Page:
Cheers, and thanks for the tip
    Trisha

    #26168

    Darren
    Participant

    Ok you are quite right not to give it to your grandson!

    Formaldehyde is a combustible liquid which can be fatal if swallowed, in contact with skin, or if inhaled.

    It may cause an allergic skin reaction and is suspected of causing genetic defects as well as being a known carcinogen.

    It also may cause damage to organs through prolonged or repeated exposure, and causes severe skin burns and eye damage.

    Nowadays they use propylene glycol based alternatives for preserving specimens. Transferring the specimens could be tricky though. I wouldn’t go anywhere near it without a full face-piece chemical cartridge respirator with organic vapour cartridges.

    My advice would be to speak to the biology department of your nearest university.

    Even if you were prepared to lose the specimens, disposal is tricky since it is toxic to aquatic life, Very toxic to the soil environment,and toxic to terrestrial vertebrates. In that case you should probably contact your local council and ask to talk to somebody about hazardous waste disposal.

    #26167

    Anonymous
    Inactive

    Off topic for butterflies – but wondering if anyone can suggest a solution to my problem of an aged jar containing formaldehyde (I think)and insects and more – like a chameleon and a couple of small snakes.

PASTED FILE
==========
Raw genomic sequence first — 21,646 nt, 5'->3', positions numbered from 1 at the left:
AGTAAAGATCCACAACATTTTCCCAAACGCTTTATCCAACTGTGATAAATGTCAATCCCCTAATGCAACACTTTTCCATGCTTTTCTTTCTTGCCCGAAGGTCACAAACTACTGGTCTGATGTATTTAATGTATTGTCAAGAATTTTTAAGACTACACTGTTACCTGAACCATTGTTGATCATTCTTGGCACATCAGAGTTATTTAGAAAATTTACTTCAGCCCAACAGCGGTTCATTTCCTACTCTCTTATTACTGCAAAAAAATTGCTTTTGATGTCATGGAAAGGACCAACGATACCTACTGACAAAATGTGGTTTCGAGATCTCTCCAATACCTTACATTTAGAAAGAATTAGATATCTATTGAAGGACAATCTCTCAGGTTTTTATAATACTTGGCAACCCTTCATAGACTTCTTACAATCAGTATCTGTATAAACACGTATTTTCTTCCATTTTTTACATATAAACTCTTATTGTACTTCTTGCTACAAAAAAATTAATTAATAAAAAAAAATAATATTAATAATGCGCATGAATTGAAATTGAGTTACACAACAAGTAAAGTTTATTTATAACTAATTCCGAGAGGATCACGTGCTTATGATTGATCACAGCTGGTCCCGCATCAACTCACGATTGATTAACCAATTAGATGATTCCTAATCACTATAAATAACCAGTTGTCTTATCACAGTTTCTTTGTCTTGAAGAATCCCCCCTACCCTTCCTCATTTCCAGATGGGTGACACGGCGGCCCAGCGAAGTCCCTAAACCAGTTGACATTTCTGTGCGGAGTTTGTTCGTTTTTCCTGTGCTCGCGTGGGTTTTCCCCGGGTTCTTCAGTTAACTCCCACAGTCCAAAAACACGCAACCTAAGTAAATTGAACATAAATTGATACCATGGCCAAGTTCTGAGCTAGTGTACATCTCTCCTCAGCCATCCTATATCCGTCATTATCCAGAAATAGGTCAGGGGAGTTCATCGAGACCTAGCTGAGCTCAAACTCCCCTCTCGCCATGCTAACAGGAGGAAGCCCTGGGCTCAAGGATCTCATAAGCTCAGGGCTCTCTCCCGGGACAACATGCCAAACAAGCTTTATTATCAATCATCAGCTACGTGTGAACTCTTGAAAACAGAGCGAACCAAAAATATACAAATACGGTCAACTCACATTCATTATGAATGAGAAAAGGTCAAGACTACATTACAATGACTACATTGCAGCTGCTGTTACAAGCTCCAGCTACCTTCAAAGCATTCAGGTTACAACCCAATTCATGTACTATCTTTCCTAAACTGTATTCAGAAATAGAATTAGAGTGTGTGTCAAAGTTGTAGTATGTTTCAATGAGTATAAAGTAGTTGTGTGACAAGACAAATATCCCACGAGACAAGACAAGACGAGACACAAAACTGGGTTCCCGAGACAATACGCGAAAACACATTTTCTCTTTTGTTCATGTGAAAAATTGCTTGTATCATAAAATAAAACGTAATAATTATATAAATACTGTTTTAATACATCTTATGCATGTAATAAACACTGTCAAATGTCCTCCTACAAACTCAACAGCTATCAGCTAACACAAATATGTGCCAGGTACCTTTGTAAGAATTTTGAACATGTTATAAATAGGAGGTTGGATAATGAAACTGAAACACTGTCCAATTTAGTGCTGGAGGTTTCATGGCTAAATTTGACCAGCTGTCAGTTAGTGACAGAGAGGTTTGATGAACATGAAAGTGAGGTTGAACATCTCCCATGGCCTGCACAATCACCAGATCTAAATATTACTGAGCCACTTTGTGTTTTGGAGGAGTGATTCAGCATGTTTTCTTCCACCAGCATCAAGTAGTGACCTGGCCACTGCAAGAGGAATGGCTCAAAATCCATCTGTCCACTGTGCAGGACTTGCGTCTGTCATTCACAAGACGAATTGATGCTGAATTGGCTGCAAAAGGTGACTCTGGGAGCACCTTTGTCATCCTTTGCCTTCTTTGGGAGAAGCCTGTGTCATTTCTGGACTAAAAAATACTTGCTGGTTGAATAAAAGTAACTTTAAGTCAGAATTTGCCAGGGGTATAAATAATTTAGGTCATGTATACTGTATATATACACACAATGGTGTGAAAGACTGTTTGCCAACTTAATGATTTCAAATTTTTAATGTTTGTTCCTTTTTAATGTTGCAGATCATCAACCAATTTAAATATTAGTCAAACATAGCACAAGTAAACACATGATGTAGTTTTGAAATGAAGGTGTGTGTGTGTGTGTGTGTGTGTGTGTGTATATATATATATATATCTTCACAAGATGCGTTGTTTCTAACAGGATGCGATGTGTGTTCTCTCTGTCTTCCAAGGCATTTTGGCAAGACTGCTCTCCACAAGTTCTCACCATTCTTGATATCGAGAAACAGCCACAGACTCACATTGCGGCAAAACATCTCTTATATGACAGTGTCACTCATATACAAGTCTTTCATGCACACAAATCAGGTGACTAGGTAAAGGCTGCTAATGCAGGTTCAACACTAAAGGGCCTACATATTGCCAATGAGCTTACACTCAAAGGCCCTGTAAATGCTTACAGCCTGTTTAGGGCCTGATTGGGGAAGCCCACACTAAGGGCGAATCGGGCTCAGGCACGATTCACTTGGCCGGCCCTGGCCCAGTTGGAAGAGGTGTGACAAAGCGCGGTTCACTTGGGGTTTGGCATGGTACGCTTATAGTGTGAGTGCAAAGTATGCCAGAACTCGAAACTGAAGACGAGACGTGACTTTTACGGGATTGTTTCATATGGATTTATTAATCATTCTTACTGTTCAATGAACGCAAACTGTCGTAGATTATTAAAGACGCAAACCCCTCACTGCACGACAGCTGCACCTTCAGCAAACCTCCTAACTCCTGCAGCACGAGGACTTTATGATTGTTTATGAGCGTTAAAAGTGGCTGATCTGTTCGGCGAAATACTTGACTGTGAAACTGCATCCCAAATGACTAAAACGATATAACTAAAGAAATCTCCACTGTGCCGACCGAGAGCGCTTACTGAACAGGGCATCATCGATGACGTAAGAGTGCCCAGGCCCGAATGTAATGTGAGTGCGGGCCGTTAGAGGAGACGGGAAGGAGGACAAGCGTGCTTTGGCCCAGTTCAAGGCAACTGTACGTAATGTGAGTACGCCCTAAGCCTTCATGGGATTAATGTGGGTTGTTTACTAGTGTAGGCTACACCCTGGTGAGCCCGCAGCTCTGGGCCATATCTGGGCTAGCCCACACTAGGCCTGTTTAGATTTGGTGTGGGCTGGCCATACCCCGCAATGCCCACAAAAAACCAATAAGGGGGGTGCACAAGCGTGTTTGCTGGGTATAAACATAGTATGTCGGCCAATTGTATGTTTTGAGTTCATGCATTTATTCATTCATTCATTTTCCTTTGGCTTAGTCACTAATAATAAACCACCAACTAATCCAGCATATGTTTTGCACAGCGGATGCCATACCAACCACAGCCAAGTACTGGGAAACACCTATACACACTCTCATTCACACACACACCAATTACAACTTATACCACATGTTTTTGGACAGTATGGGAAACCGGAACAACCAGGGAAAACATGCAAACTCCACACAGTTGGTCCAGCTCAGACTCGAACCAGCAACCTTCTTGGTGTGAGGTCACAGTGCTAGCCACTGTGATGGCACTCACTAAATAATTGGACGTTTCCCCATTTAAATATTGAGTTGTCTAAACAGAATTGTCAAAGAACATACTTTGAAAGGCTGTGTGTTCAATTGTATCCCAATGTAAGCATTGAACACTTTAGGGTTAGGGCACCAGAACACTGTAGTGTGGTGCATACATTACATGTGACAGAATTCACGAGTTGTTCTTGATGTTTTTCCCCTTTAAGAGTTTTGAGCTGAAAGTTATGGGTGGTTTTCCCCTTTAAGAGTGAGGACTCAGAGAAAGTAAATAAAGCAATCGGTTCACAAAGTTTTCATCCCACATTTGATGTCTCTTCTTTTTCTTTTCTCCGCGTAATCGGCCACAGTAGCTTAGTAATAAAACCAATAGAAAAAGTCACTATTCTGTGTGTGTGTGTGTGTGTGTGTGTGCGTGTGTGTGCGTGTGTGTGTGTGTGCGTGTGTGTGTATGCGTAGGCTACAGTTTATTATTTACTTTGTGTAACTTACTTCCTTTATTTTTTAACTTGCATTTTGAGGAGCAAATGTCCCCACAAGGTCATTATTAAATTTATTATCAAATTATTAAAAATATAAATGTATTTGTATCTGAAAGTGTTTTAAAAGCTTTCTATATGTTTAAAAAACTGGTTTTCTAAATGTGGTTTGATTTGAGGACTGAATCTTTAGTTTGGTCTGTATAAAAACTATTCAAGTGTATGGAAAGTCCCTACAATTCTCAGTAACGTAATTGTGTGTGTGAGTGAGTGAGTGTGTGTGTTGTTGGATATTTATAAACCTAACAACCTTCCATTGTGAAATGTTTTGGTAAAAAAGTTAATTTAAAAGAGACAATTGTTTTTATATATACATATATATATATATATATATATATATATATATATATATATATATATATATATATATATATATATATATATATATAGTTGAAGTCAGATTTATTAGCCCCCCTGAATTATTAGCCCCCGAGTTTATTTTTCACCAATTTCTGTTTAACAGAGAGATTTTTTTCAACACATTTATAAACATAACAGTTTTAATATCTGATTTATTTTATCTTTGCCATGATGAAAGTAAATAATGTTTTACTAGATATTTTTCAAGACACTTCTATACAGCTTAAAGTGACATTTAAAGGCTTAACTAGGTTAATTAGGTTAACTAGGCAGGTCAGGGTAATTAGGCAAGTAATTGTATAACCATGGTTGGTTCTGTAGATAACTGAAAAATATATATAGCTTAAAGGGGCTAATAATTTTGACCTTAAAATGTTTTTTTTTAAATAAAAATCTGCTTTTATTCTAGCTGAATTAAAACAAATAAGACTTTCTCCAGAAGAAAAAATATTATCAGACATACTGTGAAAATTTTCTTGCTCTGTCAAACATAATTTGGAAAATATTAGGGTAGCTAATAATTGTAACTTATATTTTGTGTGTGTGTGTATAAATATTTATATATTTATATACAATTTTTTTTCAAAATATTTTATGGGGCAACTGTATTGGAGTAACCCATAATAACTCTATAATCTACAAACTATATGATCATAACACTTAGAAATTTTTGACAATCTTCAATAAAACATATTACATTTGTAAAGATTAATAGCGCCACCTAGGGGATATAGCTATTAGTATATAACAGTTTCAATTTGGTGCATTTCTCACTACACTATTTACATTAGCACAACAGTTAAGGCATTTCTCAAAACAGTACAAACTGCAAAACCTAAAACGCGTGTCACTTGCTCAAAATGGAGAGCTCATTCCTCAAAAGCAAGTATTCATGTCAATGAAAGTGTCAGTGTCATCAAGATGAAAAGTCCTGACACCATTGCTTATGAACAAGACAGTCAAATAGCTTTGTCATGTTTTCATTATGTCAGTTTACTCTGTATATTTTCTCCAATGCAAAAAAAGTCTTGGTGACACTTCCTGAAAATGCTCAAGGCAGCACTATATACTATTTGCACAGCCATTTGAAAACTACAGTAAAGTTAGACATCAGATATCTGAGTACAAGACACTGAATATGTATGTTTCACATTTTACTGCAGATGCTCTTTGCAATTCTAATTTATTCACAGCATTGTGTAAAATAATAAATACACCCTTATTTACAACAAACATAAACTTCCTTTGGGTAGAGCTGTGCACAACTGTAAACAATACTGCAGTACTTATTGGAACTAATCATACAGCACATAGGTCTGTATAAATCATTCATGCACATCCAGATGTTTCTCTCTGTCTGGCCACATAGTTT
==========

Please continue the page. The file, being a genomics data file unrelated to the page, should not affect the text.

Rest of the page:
The liquid is very discoloured now. It’s nearly 100 years old and the contents were collected by my dad and his brother during childhood in Rhodesia.
    My son wants it now for his son, but I’d like to get it resorted somehow and made safer. I have worried about it getting broken and spilling formaldehyde for a very long while.
    It has been a source of interest for all the children through the fmaily over the years.
    Whoever would I take it to?
    Thanks
    Trisha

    #26165

    Bernie
    Participant

    Hi All
    I taught A level chemistry for 27 years and wouldn’t touch formaldehyde with a bargepole in the butterfly greenhouse.I would use sodium metabisulphite which here in GB is sold as a nappy steriliser.

    #26164

    Darren
    Participant

    Formaldehyde is very nasty stuff to start with, but if it gets anywhere near hydrochloric acid it can make another chemical that is a hundred times nastier. I won’t bore you with the chemistry, but many labs are moving away from using formaldehyde, and I would strongly recommend sticking with bleach.

    If you use bleach, be sure to use bleach which does not have soap added at the factory. There are several recipes to sterilize eggs: 1. Soak Monarch eggs in a solution of 2% bleach/98% water for two minutes. Rinse well immediately. 2. Soak Monarch eggs in a solution of 5% bleach/95% water for 60 seconds. Rinse immediately. 3. Monarch Watch recommends a 100ppm oxine solution to sterilize eggs.